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The Daily Tar Heel

Commissioners Discuss Parks Proposal

Orange County officials are waiting to hear if their proposal will be approved by the Parks Works Group.

No major decisions regarding plans for the parks projects were made at the session.

"The commissioners just brainstormed," said Orange County Budget Director Donna Dean.

"The basic point was to update the commissioners on what the Intergovernmental Parks Works Group is pursuing and working on."

Orange County voters approved $20 million for parks, recreation and open space in November.

The money was part of a $74 million bond package that included funding for education, senior centers and affordable housing.

Orange County Commissioner Alice Gordon added that all the commissioners can do now is wait until the parks work group comes to a decision.

"We really discussed the projects in depth last night," Gordon said. "Members also had the chance to raise points of clarification."

The group, made up of Chapel Hill, Carrboro and Hillsborough officials, is scheduled to meet Feb. 27 to work on and finalize the draft policy for the parks, recreation and open space projects proposal.

Dean said the commissioners expect feedback from the towns.

"Presently we are waiting on input from the towns," Dean said. "We asked each town -- Hillsborough, Chapel Hill and Carrboro -- to submit their top priorities in their budget.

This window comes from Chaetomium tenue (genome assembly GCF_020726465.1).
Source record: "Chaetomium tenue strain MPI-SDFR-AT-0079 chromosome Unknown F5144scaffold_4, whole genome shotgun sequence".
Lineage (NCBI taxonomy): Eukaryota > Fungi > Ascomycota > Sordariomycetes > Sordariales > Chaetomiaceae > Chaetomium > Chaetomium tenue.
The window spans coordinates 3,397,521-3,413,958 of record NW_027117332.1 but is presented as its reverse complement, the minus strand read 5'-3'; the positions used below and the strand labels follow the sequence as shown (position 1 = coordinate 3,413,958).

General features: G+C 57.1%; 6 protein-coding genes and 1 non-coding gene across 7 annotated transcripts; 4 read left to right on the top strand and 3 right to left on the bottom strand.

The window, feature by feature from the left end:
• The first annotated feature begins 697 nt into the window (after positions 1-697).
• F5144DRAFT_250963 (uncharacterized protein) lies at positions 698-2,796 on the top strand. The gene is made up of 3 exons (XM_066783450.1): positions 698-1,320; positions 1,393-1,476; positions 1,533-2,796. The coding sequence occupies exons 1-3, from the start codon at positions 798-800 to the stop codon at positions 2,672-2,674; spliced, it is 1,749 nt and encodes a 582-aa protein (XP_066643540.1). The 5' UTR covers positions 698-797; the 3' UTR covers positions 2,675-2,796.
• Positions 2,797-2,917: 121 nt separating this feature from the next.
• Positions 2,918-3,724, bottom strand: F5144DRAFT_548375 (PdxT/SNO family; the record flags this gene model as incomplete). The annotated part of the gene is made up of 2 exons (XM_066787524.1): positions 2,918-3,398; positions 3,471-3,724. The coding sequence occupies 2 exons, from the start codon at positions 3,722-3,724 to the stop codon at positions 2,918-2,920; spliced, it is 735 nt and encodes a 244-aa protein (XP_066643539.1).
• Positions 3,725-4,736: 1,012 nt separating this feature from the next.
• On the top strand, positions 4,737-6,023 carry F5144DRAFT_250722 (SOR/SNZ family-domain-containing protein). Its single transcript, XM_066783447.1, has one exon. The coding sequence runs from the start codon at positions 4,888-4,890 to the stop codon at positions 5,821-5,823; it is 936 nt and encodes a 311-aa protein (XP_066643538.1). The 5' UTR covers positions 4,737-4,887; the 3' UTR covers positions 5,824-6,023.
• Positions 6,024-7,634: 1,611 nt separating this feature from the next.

"The towns are bond partners. They have come together to get these things done."

Chapel Hill, for example, submitted its proposed budget for the Homestead Park Aquatics Center.

Dean said the Chapel Hill Aquatics Center is set to receive $3.5 million from the bond fund and an additional $5.5 million from the town.

The Carrboro Board of Aldermen was expected to discuss its potential parks projects at its Tuesday meeting.

Carrboro parks projects could include $2 million to fund soccer fields and $250,000 for a park at Smith Middle School.

Other proposed parks include the Southern Community Park, which is planned for a large section of woodland located in Southern Village, a mixed-use development located at the intersection of U.S. 15-501 and Dogwood Acre Drive.

The park would be shared by Chapel Hill and Carrboro residents.

Officials say that to obtain land needed for park projects, Orange County will rely on the Land Legacy Program, a county initiative designed to preserve green space.

"The program has been very successful and has preserved 700 acres of land in the county," Gordon said.

"The program gives the county mechanisms for buying land."

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The City Editor can be reached at citydesk@unc.edu.

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